We note that earlier in his testimony, Patel described defendant's duties as general manager for Comfort Inn West: Defendant was responsible for “handling customer service. When somebody don't show up, she fills in; writing bills, doing the deposits, inspecting rooms, helping out in laundry or housekeeping. Whatever it took, she was in charge.” With regard to handling deposits for the business, Patel testified that defendant “would take the money to the bank, the cash and the checks” and that she “did the payroll.”
A. Usually after midnight, a night audit is run. And the report is usually—we put it in the back [office], where one is for cash reconciliation and one is a hotel detail summary, which gives you the credit cards and the whole thing. And we enter—take those two reports and put it into QuickBooks in the back office, manually putting the figures in.
Q. Okay. Well, and when she was—when the defendant was your manager from 2006 through July of 2009, who all had a key to access the back office?
A. The back office, Tracy had a key, I had a key․
Q. And was there a safe involved in your recordkeeping as well?
A. Not for recordkeeping, but—
Q. Well, for the deposits.
A. Deposits, there was a safe in the front where you drop the deposit and it's a combination. You have to get to it.
Q. And who had the combination to the safe during the period that [defendant] was your manager, ′06 to ′09?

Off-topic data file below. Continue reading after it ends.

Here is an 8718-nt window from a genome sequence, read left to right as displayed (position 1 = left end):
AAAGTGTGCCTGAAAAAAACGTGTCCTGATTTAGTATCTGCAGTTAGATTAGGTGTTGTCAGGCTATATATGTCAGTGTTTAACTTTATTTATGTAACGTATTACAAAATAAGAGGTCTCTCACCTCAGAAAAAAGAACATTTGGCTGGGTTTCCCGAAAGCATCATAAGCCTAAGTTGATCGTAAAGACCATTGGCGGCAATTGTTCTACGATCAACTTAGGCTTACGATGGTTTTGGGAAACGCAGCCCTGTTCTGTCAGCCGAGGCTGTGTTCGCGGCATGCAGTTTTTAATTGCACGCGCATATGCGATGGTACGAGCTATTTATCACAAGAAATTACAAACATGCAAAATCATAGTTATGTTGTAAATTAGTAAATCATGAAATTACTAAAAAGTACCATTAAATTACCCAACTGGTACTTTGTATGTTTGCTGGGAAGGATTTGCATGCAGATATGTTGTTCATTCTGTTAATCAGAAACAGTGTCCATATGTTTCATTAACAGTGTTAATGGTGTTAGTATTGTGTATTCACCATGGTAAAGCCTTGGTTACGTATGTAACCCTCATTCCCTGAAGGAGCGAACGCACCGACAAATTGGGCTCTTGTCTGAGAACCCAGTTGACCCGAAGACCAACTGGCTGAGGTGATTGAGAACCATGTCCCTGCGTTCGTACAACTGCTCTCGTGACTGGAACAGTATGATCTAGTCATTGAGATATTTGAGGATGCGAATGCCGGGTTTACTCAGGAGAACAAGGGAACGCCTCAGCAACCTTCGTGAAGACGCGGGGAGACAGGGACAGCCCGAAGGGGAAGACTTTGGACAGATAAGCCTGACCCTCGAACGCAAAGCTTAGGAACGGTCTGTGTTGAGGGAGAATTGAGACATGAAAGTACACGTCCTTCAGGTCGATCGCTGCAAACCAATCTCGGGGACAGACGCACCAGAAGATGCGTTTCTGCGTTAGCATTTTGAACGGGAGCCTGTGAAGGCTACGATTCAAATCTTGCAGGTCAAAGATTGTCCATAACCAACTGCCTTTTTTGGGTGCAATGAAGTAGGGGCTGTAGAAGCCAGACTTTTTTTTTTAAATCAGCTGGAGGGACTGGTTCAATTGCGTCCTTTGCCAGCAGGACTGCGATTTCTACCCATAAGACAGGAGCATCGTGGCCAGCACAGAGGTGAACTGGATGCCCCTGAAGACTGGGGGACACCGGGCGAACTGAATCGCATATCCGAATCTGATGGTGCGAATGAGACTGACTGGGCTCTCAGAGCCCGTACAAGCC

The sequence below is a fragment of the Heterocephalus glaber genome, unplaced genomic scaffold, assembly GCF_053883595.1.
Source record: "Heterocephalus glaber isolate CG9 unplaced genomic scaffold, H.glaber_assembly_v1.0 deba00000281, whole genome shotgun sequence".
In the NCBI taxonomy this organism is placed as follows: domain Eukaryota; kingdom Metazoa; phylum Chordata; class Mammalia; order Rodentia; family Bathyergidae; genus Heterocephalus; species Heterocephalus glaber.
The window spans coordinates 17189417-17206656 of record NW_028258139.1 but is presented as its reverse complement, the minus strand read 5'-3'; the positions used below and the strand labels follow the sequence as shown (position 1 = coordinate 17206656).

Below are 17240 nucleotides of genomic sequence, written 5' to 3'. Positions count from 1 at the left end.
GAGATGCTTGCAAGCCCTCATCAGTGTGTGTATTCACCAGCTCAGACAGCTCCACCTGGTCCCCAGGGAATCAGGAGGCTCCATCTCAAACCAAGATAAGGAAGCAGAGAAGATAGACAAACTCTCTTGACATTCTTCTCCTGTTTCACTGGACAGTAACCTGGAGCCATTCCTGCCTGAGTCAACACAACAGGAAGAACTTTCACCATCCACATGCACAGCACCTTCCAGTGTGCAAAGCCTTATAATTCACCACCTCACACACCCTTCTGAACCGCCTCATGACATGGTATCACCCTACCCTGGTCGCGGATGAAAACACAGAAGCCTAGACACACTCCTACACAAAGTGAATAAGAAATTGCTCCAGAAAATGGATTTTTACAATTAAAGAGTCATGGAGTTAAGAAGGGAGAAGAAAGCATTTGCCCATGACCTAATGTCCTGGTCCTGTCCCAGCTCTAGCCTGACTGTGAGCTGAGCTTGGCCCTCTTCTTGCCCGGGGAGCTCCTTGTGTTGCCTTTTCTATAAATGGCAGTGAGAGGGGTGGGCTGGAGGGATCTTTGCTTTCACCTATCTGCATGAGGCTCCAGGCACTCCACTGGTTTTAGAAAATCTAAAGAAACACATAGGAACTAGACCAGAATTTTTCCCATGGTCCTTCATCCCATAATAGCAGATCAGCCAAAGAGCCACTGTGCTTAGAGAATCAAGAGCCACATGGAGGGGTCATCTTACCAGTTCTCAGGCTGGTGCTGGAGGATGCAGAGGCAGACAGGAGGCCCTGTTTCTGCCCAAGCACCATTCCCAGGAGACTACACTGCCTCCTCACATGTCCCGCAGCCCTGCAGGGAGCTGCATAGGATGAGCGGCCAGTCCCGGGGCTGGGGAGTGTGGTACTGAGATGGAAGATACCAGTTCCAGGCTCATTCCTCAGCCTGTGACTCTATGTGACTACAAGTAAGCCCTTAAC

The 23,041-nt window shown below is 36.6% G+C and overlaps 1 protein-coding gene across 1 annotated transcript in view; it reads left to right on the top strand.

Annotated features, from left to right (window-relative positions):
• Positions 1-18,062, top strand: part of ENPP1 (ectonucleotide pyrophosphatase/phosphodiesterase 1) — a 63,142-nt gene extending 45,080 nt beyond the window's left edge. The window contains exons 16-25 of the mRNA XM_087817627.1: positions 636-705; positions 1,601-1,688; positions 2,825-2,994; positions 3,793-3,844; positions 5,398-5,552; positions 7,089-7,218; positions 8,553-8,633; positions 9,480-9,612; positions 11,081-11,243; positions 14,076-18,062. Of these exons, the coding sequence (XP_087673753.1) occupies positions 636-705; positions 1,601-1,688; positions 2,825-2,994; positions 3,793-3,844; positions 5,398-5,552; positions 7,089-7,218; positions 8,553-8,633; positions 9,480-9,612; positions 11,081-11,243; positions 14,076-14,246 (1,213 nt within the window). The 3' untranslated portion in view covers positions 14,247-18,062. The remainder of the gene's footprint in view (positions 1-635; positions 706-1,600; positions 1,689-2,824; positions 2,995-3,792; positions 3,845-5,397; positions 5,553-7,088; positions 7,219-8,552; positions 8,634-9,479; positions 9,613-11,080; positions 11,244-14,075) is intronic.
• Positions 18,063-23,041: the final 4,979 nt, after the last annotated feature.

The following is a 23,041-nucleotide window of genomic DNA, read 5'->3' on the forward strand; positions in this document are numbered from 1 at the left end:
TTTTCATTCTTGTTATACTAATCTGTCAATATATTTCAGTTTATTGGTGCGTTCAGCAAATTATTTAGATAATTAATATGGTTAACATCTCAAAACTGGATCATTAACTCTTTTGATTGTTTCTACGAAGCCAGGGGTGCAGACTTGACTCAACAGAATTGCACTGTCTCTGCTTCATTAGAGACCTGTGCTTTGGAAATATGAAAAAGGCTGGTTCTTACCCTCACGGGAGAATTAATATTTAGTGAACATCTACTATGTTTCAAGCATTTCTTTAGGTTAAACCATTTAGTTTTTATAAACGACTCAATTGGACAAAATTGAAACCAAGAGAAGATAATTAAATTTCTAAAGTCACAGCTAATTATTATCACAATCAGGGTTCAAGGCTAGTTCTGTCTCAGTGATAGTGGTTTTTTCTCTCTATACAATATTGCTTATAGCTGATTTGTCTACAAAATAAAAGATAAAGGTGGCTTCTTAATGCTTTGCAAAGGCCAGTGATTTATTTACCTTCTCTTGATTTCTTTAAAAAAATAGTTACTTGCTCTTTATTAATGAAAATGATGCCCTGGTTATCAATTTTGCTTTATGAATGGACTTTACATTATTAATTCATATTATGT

A. [Defendant] and me.
Q. [Defendant] and you?
A. Only the two of us.
Patel testified to his knowledge of the duties of defendant in the position of general manager of the Comfort Inn West, and given that knowledge, his testimony that defendant generated the deposit summaries and put together the bank deposits was properly within the scope of his personal knowledge as contemplated by Rule 602. See State v. Corbett, 339 N.C. 313, 330, 451 S.E.2d 252, 261 (1994). Accordingly, defendant's argument is overruled.
Defendant next argues that the trial court committed reversible error in failing to dismiss the charges due to a fatal variance between the allegation of ownership in the indictments and the evidence presented at trial. Specifically, defendant contends that the allegation in the indictments that Smokey Park Hospitality, Inc., d/b/a Comfort Inn had an interest in the property embezzled varied significantly from the evidence presented at trial. We disagree.
“A variance occurs where the allegations in an indictment, although they may be sufficiently specific on their face, do not conform to the evidence actually established at trial.” State v. Norman, 149 N.C.App. 588, 594, 562 S.E.2d 453, 457 (2002) (citation omitted). “In order for a variance between the indictment and the evidence presented at trial to warrant reversal of a conviction, that variance must be material. A variance is not material, and is therefore not fatal, if it does not involve an essential element of the crime charged.” State v. Lilly, 195 N .C.App. 697, 700, 673 S.E.2d 718, 720–21 (2009) (citation omitted).
Defendant was charged with embezzlement in thirteen separate indictments—one for each month from June 2008 through June 2009. Each indictment set forth the following accusation:
[defendant] unlawfully, willfully and feloniously did embezzle, fraudulently and knowingly misapply and convert to the defendant's own use, and take and make away with and secrete with the intent to embezzle and fraudulently misapply and convert to the defendant's own use U.S. Currency ․ belonging to Smoky Park Hospitality, Inc. DBA: Comfort Inn.
At trial, on cross-examination, Patel testified that in 1999 Smoky Park Investments, Inc., sold its hotel, the Comfort Inn West, to Patel and his wife. Patel and his wife then leased the hotel to a business entity named Smoky Park Hospitality. Patel testified that Smoky Park Hospitality never owned the hotel; it acted as a management company, running the business.